The danger of fragmentation or unification of the international legal system and the International Court of Justice, Dupuy, P. M. (1998). NYUJ Int’l L. & Pol., 31, 791. The post offers in-depth details into the history of the ICJ, its function, and how it contributes to peaceful coexistent among UN member states.
The International Court of Justice and the human rights clauses of the Charter, Schwelb, E. (1972). American Journal of International Law, 66(2), 337-351. This paper examines the impact the Charters of the United Nations have on interpreting human rights regarding the expeditionary force of South Africa in Namibia.
Is the International Court of Justice Biased?, Posner, E. A., & De Figueiredo, M. F. (2005). The Journal of Legal Studies, 34(2), 599-630. This paper looks at the neutrality of the International Court of Justice. In its findings, the study notes that ICJ judges deliver judgments that favor the states that appoint them and states whose wealth level is like that of their own states.
Law and procedure of the International Court of Justice: Treaty interpretation and certain other treaty points, Fitzmaurice, G. G. (1951). Brit. YB Int’l L., 28, 1. This article looks at the procedures ICJ judges use to interpret treaties.
The Law and Procedure of the International Court of Justice 1951-4: Treaty Interpretation and Other Treaty Points, Fitzmaurice, G. (1957). Brit. Yb Int’l L., 33, 203. This book examines the law and procedure of the ICJ regarding treaty interpretation and the impact on international law.
The International Court of Justice after fifty years, Jennings, R. Y. (1995). American Journal of International Law, 89(3), 493-505. In this paper, researchers analyze the ICJ after fifty years. The study traces the trajectory of the body from its predecessor, the Permanent Court of International Justice to a full-fledged organ of the UN backed by its own charter.
Compliance with final judgments of the International Court of Justice since 1987, Paulson, C. (2004). American Journal of International Law, 98(3), 434-461. This study aims to find out the rate of compliance with the final judgments of the ICJ. While the researchers concluded that cases of noncompliance with final judgments are rare, it posits that the court does not follow up on the actions of parties post-judgment.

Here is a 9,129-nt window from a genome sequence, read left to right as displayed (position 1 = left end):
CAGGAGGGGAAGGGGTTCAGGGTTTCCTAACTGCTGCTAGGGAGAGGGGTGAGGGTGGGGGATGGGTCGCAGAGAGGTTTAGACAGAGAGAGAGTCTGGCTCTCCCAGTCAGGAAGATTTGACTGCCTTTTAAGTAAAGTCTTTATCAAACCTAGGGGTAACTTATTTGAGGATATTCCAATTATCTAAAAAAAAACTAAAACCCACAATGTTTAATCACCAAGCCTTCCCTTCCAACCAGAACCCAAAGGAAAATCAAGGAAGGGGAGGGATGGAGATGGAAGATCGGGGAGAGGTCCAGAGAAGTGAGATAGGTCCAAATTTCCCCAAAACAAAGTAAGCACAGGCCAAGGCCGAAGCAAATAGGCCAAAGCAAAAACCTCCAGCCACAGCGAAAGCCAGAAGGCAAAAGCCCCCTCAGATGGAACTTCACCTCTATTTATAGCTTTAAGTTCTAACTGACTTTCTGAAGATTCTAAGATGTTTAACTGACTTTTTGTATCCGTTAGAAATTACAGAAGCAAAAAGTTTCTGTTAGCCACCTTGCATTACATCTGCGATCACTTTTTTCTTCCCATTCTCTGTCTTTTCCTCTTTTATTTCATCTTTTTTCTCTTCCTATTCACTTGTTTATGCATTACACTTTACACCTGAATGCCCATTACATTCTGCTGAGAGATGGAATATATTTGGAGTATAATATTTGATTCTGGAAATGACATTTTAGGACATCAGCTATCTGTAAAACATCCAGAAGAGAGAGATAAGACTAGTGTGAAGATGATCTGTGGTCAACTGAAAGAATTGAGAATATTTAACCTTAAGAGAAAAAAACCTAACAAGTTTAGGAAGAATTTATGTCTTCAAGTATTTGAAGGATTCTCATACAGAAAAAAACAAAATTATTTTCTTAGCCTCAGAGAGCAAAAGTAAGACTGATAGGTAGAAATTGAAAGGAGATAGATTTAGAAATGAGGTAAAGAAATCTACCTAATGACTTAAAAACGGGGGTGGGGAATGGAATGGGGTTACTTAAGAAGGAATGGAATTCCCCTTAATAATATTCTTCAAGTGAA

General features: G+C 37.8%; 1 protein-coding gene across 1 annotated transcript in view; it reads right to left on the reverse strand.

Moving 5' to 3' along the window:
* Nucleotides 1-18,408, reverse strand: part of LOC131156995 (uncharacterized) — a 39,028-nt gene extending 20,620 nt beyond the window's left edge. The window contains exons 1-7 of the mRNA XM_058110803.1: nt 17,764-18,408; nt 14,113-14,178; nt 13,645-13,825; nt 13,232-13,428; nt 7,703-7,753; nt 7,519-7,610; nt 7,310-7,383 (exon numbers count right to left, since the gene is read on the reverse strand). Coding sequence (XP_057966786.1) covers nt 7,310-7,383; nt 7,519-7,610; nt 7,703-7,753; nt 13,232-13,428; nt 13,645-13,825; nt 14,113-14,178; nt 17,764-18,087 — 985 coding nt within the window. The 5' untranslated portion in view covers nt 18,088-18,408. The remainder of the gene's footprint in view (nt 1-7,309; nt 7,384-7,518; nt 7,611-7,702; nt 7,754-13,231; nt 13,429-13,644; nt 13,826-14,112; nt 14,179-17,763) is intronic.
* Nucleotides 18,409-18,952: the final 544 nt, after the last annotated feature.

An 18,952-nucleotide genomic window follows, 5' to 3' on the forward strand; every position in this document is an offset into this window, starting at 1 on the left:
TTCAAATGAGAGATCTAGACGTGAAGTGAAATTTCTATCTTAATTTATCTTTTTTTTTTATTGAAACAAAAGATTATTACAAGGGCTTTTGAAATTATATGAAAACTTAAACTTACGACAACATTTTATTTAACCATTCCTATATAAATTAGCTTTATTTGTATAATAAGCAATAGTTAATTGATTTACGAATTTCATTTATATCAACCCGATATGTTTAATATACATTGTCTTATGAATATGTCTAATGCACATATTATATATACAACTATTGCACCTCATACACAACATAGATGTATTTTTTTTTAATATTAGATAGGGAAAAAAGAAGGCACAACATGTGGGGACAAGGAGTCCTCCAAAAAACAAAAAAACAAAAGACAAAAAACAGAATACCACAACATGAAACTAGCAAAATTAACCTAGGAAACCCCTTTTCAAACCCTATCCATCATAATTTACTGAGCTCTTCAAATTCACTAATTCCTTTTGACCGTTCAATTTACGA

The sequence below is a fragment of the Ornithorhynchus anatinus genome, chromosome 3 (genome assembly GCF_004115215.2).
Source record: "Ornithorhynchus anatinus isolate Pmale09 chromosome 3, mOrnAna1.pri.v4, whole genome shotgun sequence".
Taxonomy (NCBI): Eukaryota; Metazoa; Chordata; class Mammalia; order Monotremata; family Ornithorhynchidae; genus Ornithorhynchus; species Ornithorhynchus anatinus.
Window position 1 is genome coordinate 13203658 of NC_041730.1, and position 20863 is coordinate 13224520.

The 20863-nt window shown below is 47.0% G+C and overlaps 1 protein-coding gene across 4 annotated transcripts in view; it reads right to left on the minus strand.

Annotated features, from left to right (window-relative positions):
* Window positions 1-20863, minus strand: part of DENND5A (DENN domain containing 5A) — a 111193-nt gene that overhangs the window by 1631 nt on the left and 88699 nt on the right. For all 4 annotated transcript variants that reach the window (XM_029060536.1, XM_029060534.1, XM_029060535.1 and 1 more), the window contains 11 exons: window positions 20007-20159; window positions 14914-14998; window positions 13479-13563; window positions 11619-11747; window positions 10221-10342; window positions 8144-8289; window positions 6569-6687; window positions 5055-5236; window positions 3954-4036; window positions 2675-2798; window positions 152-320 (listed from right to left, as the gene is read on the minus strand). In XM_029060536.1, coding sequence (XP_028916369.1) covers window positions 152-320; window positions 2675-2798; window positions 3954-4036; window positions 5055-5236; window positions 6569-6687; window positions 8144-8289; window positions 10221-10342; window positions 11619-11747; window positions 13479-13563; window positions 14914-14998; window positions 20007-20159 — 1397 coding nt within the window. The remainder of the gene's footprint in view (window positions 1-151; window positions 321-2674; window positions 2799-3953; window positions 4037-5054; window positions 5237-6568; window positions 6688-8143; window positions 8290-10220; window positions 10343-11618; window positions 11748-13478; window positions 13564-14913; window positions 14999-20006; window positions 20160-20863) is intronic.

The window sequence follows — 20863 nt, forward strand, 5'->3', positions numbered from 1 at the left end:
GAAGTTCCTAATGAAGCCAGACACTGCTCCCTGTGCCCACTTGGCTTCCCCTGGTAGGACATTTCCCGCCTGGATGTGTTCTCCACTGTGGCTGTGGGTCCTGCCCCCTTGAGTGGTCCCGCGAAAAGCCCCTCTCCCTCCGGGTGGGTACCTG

The Amendments to the Rules of Procedure of the International Court of Justice٭, de Aréchaga, E. J. (1973). American Journal of International Law, 67(1), 1-22. This paper looks at the amendments to the ICJ’s Rules of Court. While the court planned a large-scale revision of its rules, it ended up amending only articles with contentious provisions.
Territorial disputes at the International Court of Justice, Sumner, B. T. (2003). Territorial disputes at the International Court of Justice. Duke LJ, 53, 1779. This paper examines how the International Court of Justice resolves territorial disputes.
“Binding” advisory opinions of the International Court of Justice, Ago, R. (1991). American Journal of International Law, 85(3), 439-451. This article looks at the legal enforceability of the court’s advisory opinions under Article 96 of the Charter.
Broadening the Advisory Jurisdiction of the International Court of Justice, Sohn, L. B. (1983). American Journal of International Law, 77(1), 124-129. In this paper, the researcher examines the broadening advisory jurisdiction of the International Court of Justice.